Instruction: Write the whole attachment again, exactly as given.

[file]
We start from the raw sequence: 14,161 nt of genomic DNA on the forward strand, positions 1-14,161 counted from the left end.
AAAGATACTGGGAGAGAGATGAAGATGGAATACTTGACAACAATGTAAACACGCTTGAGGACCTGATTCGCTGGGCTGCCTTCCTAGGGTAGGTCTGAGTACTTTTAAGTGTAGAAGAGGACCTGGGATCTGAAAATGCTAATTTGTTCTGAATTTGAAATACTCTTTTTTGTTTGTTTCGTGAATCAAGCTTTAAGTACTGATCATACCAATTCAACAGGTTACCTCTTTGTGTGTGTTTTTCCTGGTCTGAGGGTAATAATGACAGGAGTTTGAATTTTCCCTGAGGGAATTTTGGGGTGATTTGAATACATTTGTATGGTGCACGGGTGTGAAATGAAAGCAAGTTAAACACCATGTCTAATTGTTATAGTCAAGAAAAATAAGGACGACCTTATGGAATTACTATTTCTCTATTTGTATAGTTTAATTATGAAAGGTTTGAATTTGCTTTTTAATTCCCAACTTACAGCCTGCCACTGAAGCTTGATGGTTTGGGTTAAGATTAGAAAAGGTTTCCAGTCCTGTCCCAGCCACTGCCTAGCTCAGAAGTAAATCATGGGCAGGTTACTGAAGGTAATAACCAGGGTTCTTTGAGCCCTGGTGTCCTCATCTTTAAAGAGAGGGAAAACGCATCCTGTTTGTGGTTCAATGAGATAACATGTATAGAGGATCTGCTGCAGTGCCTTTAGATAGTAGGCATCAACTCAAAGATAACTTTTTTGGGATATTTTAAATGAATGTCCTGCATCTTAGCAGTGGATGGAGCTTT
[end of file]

We start from the raw sequence: 14,161 nt of genomic DNA on the forward strand, positions 1-14,161 counted from the left end.
AAAGATACTGGGAGAGAGATGAAGATGGAATACTTGACAACAATGTAAACACGCTTGAGGACCTGATTCGCTGGGCTGCCTTCCTAGGGTAGGTCTGAGTACTTTTAAGTGTAGAAGAGGACCTGGGATCTGAAAATGCTAATTTGTTCTGAATTTGAAATACTCTTTTTTGTTTGTTTCGTGAATCAAGCTTTAAGTACTGATCATACCAATTCAACAGGTTACCTCTTTGTGTGTGTTTTTCCTGGTCTGAGGGTAATAATGACAGGAGTTTGAATTTTCCCTGAGGGAATTTTGGGGTGATTTGAATACATTTGTATGGTGCACGGGTGTGAAATGAAAGCAAGTTAAACACCATGTCTAATTGTTATAGTCAAGAAAAATAAGGACGACCTTATGGAATTACTATTTCTCTATTTGTATAGTTTAATTATGAAAGGTTTGAATTTGCTTTTTAATTCCCAACTTACAGCCTGCCACTGAAGCTTGATGGTTTGGGTTAAGATTAGAAAAGGTTTCCAGTCCTGTCCCAGCCACTGCCTAGCTCAGAAGTAAATCATGGGCAGGTTACTGAAGGTAATAACCAGGGTTCTTTGAGCCCTGGTGTCCTCATCTTTAAAGAGAGGGAAAACGCATCCTGTTTGTGGTTCAATGAGATAACATGTATAGAGGATCTGCTGCAGTGCCTTTAGATAGTAGGCATCAACTCAAAGATAACTTTTTTGGGATATTTTAAATGAATGTCCTGCATCTTAGCAGTGGATGGAGCTTT